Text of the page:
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A History of the Gipsies by Walter Simson

The following enactment in the Gentoo Code

[112] Vol. ii., page 17.

[113] Golbery's Travels, translated by Francis Blagden. Vol. i, page 158.

"Nothing tends more to call in question the mildness of the Hindoo disposition than the vast scale of the practice of decoity. This term, though essentially synonymous with robbery, suggests, however, very different ideas. With us, robbers are daring and desperate outlaws, who hide themselves in the obscure corners of great cities, shunned and detested by all society. In India, they are regular and reputable persons, who have not only houses and families, but often landed property, and have much influence in the villages where they reside. This profession, like all others, is hereditary; and a father has been heard, from the gallows, carefully admonishing his son not to be deterred, by his fate, from following the calling of his ancestors. They are very devout, and have placed themselves under the patronage of the goddess Kali, revered in Bengal above all other deities, and who is supposed to look with peculiar favour on achievements such as theirs. They are even recognized by the old Hindoo laws, which contain enactments for the protection of stolen goods, upon a due share being given to the magistrate. They seldom, however, commit depredations in their own village, or even in that immediately adjoining, but seek a distant one, where they have no tie to the inhabitants. They are formed into bands, with military

organization, so that when a chief dies, there is always another ready to succeed him. They calculate that they have ten chances to one of never being brought to justice."

The old Hindoo law alluded to in the above passage is, I presume, the following enactment in the Gentoo Code, translated by Nathaniel Brassey Halhed, page 146: "The mode of shares among robbers is this: If any thieves, by the command of the magistrate, and with his assistance, have committed depredations upon, and brought any booty from, another province, the magistrate shall receive a share of one-sixth of the whole; if they receive no command or assistance from the magistrate, they shall give the magistrate, in that case, one-tenth of his share; and of the remainder, their chief shall receive four shares: and whosoever among them is perfect master of his occupation, shall receive three shares; also whichever of them is remarkably strong and stout, shall receive two shares; and the rest shall receive each one share. If any one of the community of thieves happens to be taken, and should be released from the Cutchery, (court of justice), upon payment of a sum of money, all the thieves shall make good that sum by equal shares."--"In the Gentoo code containing this law, there are many severe enactments against theft and robbery of every description; but these laws refer to domestic disturbers of their own countrymen, or violators of the first principles of society. The law which regulates these shares of robbers, refers only to such bold and hardy adventurers as sally forth to levy contributions in a foreign province."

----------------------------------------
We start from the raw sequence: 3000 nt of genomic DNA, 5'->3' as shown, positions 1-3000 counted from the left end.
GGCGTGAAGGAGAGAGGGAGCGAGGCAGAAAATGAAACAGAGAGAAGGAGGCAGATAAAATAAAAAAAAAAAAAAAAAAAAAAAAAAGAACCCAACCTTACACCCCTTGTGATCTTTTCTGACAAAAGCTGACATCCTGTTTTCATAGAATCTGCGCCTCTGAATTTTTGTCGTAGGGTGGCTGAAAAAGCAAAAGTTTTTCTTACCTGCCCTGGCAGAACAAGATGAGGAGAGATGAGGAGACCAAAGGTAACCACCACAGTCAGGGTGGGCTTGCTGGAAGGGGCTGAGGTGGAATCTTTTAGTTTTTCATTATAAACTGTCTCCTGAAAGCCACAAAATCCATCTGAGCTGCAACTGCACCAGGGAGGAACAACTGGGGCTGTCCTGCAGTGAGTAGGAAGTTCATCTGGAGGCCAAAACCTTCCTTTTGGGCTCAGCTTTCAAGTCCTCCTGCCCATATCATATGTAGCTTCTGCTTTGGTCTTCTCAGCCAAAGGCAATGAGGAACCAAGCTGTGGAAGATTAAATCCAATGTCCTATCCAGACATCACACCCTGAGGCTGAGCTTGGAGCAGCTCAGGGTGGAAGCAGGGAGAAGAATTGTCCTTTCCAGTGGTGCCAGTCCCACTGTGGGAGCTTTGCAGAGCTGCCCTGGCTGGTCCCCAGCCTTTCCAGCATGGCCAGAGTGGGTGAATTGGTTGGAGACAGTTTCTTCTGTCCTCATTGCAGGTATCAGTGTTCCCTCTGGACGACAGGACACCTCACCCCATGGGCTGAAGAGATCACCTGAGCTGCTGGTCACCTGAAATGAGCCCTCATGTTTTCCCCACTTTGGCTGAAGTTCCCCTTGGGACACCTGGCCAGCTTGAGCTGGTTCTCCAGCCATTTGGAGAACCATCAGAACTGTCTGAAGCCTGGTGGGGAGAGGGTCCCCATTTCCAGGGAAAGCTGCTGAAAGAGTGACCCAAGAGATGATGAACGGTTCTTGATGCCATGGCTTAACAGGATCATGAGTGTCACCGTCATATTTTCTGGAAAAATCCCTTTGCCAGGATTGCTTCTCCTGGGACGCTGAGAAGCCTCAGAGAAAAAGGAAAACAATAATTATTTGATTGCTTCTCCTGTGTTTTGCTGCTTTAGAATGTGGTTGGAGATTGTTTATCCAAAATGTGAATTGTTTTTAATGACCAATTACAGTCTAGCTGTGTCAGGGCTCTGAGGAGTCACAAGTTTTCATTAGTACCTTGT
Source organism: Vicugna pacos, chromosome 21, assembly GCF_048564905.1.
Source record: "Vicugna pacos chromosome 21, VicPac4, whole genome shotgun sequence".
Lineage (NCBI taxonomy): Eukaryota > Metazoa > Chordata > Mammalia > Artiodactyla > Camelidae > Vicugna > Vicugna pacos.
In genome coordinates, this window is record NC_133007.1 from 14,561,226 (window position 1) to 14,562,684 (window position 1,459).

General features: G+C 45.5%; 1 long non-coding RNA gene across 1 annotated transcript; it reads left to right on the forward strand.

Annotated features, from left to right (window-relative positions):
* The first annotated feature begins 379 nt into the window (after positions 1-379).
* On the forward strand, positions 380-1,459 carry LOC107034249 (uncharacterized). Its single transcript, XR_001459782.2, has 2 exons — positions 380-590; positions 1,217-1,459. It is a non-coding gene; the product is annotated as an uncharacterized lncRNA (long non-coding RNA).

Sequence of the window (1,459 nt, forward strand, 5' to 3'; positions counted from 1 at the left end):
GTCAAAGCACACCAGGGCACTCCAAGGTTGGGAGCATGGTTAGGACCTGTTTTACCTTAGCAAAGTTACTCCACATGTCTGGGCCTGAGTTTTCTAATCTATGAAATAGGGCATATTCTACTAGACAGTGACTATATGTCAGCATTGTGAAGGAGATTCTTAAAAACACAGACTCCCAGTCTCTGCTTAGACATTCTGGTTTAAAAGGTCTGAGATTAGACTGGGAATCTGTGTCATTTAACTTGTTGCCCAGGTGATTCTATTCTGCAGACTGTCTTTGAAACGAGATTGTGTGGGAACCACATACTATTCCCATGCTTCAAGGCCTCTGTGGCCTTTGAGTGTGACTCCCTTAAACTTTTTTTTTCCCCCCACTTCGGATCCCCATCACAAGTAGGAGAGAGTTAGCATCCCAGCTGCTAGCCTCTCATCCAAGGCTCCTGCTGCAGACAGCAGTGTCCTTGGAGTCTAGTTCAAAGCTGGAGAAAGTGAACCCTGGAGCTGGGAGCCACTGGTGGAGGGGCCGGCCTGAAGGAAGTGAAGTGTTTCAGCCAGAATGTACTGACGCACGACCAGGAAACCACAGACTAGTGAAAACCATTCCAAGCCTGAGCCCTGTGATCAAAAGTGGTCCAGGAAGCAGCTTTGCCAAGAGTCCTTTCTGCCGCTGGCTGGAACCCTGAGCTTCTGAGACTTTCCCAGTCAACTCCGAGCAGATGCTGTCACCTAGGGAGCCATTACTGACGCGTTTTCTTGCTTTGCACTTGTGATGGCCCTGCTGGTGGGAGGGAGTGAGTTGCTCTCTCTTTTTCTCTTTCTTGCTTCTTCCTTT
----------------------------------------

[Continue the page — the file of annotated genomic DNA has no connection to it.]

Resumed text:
Now our Gipsies are, in one point, exactly on a level with the adventurers here mentioned. They look upon themselves as being in a foreign land, and consider it fair game to rob, plunder, and cheat all and every one of the "strangers" among whom they travel. I am disposed to believe that there were also rules among the Gipsy bands for dividing their booty, something like the old Hindoo law alluded to.[114]

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